‘Farmers duped on gate prices’

Post was last updated: June 3, 2019

By Chimwemwe Mangazi:

MFUNGWE—The situation is influenced by market forces

Some maize farmers are lamenting dwindling prices of the staple grain, saying they are unlikely to reap the fruits of their efforts this season.

A recent study by the Africa Institute for Corporate Citizenship (AICC) has revealed that, in some districts of the country, vendors are buying the grain at prices lower than farm gate prices set by the Government.

The study shows that, in some parts, vendors are buying the maize at a price range of K100 and K110 per kilogramme (kg).

The government set K150 per kg as a minimum buying price for maize.

Groundnuts are being bought at K310 per kg in some parts of the country, instead of K450 set minimum price.

Prices for soya are at K230 per kg, instead of a K280 per kg minimum price while rice (not milled) is sold at K200 per kg instead of K250 per kg.

AICC Project Manager for Market Access, Leonard Chimwaza, attributed the situation to lack of proper enforcement measures by the government to ensure that traders adhere to set minimum prices.

“The Ministry of Agriculture should not just dictate the prices. We should have local government authorities intervening in such matters because they are already in the villages to make sure that buyers adhere to the set minimum prices, thereby protecting the farmers,” Chimwaza said.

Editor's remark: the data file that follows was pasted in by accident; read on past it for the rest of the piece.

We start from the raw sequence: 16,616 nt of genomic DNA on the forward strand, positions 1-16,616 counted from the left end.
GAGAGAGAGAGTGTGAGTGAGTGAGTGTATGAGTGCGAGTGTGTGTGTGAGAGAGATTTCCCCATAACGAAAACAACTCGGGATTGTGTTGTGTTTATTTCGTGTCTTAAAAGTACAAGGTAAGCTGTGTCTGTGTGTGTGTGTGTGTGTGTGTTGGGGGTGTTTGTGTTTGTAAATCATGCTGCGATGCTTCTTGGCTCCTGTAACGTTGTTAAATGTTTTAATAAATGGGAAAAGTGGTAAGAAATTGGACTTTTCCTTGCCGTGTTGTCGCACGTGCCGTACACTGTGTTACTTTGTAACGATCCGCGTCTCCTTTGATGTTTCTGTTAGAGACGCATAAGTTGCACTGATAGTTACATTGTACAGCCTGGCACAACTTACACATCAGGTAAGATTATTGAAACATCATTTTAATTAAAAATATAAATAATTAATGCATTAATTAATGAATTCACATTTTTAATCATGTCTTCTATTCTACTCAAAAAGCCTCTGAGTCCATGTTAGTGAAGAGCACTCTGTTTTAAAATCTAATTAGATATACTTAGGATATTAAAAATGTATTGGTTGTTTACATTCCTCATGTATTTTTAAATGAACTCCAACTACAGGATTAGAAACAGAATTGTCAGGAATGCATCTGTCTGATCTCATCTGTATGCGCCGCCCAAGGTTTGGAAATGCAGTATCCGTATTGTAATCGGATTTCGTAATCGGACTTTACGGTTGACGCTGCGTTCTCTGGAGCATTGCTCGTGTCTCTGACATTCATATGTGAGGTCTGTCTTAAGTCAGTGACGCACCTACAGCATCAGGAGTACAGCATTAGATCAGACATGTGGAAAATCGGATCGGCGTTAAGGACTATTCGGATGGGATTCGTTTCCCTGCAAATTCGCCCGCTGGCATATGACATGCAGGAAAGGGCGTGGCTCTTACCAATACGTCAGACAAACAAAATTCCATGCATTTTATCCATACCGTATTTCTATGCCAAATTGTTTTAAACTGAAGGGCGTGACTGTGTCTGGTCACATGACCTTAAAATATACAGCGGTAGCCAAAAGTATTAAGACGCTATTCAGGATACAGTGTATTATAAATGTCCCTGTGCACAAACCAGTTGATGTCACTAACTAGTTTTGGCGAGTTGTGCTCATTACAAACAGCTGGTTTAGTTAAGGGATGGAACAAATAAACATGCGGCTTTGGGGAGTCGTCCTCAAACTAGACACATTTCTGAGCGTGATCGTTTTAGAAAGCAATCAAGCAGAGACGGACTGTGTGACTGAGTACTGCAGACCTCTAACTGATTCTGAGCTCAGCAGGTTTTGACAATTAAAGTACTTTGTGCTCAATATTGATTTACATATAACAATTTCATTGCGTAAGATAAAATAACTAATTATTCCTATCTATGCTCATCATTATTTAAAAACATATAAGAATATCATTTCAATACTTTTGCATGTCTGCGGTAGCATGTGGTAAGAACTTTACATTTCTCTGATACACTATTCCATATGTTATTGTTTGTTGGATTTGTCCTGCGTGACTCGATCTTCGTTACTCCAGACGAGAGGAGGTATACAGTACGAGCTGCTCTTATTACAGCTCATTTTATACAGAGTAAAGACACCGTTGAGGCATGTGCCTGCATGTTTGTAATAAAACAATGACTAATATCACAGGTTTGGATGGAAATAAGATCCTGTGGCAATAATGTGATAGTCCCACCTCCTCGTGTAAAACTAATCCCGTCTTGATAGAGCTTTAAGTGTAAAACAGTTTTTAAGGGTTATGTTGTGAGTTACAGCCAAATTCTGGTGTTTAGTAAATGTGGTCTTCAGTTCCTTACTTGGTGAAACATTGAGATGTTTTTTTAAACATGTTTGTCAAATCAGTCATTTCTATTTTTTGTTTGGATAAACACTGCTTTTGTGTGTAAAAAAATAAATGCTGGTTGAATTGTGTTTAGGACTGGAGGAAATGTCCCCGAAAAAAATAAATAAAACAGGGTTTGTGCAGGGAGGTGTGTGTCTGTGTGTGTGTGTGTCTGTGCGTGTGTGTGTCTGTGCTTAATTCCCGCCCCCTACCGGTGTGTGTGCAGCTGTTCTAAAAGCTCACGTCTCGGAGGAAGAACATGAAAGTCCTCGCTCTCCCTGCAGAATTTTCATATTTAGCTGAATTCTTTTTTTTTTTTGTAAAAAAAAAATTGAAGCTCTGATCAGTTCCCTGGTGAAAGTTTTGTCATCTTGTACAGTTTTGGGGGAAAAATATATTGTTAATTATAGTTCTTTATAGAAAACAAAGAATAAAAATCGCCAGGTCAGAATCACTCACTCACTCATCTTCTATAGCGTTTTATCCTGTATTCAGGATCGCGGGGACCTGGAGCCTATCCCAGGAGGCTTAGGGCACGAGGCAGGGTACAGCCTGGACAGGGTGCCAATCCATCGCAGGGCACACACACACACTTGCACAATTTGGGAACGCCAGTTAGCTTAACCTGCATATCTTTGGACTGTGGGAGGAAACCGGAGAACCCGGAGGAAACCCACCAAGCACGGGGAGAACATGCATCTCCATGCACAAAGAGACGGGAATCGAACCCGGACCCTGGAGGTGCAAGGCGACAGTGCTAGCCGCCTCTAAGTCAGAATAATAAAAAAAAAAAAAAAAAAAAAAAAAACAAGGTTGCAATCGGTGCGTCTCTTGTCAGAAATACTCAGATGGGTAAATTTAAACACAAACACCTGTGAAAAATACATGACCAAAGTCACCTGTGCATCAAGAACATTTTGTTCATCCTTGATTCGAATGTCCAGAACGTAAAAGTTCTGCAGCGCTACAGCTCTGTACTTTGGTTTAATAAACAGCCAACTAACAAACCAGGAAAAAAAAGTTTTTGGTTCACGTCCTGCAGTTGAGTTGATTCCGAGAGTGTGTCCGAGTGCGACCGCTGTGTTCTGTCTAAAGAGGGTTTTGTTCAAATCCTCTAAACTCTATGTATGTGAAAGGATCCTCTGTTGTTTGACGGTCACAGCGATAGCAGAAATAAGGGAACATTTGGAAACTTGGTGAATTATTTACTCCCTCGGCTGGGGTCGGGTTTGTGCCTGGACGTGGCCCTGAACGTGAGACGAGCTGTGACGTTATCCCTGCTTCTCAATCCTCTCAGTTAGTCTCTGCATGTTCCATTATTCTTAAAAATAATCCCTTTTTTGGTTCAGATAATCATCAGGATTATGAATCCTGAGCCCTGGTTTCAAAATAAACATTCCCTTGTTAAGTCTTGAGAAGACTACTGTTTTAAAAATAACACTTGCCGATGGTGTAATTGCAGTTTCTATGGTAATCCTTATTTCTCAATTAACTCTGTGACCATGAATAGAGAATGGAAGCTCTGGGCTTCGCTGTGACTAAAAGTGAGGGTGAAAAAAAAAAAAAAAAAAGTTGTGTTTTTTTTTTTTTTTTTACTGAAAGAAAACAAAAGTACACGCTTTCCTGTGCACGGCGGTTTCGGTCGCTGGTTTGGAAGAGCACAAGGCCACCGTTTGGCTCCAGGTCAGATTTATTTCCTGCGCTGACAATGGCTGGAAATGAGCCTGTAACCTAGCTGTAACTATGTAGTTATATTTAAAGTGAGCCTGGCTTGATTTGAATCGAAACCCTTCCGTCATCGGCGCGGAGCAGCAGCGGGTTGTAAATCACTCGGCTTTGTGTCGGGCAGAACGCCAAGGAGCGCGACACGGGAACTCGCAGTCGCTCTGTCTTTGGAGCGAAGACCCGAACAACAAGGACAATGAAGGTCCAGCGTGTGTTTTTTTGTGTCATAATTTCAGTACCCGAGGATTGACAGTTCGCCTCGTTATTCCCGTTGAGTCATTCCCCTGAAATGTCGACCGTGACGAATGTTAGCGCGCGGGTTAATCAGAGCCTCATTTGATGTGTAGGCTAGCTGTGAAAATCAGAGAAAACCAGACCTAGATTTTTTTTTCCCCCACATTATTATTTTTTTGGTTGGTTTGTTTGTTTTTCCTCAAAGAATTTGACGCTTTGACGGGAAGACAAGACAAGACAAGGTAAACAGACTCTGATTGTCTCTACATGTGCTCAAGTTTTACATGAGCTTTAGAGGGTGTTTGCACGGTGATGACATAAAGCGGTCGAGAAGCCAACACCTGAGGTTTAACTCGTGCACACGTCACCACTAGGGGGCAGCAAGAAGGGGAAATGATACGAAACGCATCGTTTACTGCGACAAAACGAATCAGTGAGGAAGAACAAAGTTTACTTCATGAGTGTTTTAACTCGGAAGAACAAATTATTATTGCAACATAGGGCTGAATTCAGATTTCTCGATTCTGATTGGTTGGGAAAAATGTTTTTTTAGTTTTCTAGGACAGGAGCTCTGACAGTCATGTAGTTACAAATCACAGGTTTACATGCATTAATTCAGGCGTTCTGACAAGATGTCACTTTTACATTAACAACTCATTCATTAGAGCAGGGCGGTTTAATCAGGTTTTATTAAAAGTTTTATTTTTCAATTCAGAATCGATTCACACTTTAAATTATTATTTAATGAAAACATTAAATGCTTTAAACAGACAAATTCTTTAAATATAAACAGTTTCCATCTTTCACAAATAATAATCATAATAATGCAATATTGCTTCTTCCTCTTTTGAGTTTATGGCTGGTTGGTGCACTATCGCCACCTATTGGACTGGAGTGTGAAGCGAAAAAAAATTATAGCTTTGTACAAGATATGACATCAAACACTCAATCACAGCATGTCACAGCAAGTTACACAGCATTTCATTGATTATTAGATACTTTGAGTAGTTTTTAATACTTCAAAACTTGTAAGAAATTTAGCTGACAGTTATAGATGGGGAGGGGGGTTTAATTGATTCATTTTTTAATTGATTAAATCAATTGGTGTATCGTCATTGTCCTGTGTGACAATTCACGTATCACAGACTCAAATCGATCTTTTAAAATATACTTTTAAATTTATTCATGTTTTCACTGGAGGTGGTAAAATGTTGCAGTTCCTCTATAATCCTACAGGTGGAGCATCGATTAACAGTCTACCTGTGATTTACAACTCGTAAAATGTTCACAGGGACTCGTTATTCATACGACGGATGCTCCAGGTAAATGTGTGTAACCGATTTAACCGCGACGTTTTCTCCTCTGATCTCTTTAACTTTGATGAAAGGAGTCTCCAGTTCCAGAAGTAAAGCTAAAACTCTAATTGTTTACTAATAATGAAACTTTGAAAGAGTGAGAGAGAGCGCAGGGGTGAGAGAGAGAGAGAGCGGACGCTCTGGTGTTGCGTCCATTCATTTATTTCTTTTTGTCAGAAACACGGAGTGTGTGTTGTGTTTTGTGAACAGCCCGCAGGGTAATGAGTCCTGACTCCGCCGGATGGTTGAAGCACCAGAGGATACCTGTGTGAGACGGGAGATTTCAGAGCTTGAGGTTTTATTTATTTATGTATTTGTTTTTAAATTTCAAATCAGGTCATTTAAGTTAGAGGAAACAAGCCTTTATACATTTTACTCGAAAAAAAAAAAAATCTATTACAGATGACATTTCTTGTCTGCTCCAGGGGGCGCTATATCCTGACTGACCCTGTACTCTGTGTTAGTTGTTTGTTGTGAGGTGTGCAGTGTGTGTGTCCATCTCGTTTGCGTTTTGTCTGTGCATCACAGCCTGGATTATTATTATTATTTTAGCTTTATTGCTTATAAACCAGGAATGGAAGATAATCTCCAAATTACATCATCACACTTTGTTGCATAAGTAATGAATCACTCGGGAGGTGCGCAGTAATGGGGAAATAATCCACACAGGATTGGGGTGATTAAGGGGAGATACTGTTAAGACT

Principal Secretary in the Ministry of Agriculture, Gray Nyandule Phiri, said enforcement operations were affected by the recent elections.

“We will pounce on them [the vendors] because all the buyers were given licenses and if we find anyone buying below the set minimum prices we will revoke the license and they will have a case to answer,” Phiri said.

Economic commentator, who is also Centre for Social Concern (CfSC) Economic Governance Programmes Officer, Lucky Mfungwe, said the situation was influenced by market forces.

He, however, said there was need to protect sensitive crops like maize, considering that agriculture remains the mainstay of the Malawi economy.

“Let Admarc [Agricultural Development and Marketing Corporation] be activated to play its regulatory role by offering the stipulated minimum prices; otherwise, at the moment, minimum prices set will forever remain a rubber stump,” Mfungwe said.

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